Caring for the community must be the overflow of a born again life in order for it to truly help anyone.



Today’s lesson presents Jesus’ reading from Isaiah 61:1,2 in the synagogue in His hometown, Nazareth. Luke 4:16-29 recounts this moment:

And he came to Nazareth, where he had been brought up. And as was his custom, he went to the synagogue on the Sabbath day, and he stood up to read. And the scroll of the prophet Isaiah was given to him. He unrolled the scroll and found the place where it was written,

“The Spirit of the Lord is upon me, because he has anointed me to proclaim good news to the poor. He has sent me to proclaim liberty to the captives and recovering of sight to the blind, to set at liberty those who are oppressed, to proclaim the year of the Lord's favor.”

The lesson points out that Jesus stopped reading the Isaiah passage just before the phrase “and the day of vengeance of our God,” and it asks why He stopped there. Answering its own question, the day’s lesson continues by speculating that perhaps Jesus did not want to announce His ministry in association with the Jews’ idea that the Messiah would be a conquering hero who would vanquish Roman armies. The lesson states,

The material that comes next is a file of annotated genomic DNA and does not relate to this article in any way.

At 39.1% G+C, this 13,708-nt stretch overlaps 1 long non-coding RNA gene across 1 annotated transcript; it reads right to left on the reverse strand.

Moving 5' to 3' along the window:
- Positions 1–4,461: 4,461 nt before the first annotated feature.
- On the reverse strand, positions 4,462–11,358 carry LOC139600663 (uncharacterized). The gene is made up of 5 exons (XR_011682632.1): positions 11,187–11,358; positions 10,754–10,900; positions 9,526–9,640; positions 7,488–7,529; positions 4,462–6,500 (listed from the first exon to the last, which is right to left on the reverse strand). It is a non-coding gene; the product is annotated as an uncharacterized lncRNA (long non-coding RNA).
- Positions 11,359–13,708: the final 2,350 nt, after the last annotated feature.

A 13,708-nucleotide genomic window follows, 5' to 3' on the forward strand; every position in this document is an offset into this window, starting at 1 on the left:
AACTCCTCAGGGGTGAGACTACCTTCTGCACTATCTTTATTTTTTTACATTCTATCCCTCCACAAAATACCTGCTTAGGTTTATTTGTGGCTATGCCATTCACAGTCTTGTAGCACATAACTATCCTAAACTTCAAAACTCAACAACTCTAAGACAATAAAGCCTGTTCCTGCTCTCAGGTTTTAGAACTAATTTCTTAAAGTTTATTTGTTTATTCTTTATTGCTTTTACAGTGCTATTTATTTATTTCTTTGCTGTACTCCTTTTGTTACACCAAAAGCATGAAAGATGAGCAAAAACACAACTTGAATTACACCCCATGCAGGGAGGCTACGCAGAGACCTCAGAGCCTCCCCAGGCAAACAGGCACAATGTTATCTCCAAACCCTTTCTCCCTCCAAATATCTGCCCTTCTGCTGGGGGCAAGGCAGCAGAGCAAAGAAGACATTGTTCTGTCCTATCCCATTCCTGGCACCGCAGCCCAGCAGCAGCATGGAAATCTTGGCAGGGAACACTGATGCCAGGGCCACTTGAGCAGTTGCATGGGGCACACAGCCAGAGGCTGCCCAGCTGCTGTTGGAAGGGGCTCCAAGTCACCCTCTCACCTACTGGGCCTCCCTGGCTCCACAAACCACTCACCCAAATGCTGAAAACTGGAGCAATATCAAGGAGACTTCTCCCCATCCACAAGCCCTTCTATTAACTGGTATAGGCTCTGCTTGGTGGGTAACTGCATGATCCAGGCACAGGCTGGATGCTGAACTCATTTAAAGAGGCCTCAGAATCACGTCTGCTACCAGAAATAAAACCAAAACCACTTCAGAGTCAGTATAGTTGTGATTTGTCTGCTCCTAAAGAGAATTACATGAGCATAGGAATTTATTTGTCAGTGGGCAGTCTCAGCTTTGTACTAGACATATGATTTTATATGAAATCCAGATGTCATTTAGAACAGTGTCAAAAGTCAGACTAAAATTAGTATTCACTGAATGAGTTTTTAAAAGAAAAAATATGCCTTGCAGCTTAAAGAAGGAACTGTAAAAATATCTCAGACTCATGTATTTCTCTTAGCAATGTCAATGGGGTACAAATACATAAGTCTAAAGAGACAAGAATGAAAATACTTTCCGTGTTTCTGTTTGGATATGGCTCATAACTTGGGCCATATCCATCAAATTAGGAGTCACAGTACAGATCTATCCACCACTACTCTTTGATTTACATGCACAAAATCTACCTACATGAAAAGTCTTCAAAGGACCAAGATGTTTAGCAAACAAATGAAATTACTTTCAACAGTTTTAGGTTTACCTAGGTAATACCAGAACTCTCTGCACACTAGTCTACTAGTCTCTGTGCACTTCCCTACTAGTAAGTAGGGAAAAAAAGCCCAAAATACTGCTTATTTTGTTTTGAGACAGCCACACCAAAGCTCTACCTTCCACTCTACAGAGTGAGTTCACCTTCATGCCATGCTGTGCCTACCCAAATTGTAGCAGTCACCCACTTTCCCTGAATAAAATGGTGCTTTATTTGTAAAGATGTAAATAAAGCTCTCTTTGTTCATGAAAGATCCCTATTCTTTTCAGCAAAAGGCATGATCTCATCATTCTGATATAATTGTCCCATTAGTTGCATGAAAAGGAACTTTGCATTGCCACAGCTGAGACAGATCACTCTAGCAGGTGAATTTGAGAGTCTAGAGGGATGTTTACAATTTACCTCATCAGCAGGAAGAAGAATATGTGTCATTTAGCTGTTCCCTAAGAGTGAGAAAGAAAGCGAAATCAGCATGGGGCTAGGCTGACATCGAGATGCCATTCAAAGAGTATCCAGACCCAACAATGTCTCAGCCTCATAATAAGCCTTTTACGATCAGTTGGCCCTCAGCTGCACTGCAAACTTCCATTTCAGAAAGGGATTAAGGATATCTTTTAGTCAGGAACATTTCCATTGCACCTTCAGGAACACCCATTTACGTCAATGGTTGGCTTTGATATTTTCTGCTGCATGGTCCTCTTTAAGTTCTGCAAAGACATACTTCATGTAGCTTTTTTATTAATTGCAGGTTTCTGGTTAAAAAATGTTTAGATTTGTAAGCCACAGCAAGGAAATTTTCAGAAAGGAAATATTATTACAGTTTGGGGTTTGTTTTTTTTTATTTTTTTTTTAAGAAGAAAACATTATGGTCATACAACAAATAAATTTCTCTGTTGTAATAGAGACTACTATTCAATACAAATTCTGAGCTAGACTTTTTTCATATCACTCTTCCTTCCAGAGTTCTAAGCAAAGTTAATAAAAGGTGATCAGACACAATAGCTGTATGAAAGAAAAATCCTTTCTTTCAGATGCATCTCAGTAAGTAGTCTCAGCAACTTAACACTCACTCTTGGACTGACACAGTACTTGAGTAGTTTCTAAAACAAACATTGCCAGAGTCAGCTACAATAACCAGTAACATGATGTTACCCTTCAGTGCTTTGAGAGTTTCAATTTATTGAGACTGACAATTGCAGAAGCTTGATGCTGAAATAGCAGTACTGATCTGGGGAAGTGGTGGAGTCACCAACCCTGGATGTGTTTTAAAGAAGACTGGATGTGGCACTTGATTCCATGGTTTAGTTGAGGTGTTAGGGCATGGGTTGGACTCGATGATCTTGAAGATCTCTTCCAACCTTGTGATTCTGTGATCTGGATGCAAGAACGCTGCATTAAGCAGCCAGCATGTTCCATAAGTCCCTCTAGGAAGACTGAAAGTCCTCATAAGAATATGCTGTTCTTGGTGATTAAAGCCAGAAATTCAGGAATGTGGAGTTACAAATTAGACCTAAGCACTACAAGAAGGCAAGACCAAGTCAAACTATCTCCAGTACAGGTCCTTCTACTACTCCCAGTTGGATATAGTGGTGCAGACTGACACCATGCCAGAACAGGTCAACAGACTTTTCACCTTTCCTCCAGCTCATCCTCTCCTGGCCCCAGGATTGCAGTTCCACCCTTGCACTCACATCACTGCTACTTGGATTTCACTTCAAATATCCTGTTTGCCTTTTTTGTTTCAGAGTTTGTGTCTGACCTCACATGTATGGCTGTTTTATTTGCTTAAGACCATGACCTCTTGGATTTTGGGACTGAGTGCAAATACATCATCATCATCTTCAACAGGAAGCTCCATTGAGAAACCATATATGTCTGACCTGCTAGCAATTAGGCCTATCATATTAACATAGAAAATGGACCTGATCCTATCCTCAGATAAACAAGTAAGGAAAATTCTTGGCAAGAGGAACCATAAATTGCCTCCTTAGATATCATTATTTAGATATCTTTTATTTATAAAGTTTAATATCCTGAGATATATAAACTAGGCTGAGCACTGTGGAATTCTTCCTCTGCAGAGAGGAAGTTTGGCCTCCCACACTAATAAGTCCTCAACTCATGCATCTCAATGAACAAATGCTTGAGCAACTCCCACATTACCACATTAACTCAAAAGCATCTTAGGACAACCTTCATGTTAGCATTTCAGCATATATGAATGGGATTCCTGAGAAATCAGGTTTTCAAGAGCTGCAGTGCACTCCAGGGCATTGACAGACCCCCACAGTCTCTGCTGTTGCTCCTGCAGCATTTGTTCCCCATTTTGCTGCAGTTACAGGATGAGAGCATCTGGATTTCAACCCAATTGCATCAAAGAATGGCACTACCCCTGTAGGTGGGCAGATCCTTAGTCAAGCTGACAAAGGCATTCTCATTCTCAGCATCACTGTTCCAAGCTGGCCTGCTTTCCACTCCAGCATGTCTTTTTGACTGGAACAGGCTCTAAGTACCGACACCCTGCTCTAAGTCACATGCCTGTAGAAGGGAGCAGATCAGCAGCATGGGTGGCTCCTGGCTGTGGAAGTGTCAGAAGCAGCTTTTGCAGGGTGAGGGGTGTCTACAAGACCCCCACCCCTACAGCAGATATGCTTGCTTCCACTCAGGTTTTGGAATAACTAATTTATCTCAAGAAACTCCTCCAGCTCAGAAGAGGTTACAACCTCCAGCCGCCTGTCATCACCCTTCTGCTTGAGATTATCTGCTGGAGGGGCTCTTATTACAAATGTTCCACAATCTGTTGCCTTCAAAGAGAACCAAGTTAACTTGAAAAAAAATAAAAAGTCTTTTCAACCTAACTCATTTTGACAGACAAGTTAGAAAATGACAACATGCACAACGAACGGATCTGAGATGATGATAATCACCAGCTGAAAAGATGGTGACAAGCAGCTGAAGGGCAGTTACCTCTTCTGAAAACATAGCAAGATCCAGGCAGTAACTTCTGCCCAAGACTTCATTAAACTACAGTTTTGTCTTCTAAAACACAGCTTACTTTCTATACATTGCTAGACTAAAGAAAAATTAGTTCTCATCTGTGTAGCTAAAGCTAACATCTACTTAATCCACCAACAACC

“That was a false conception that would, unfortunately, keep many of His fellow countrymen from seeing Him and His ministry for what it really was. Instead, He focused on what He would do for those who needed what He had to offer right then and there, regardless of the political situation of the time.”

This interpretation is speculation and is not based on anything in the text. Moreover, it ignores the fact of what Isaiah actually prophesied. Jesus read the section of Isaiah 61 that announced the “year of the Lord’s favor”. This phrase was Messianic in that it foretold the period when salvation would be proclaimed. It was a prophecy of the Messianic age, and Jesus stood in His spiritually resistant hometown and announced that in Him Isaiah’s words were fulfilled. He was the One foretold to preach and heal God’s people.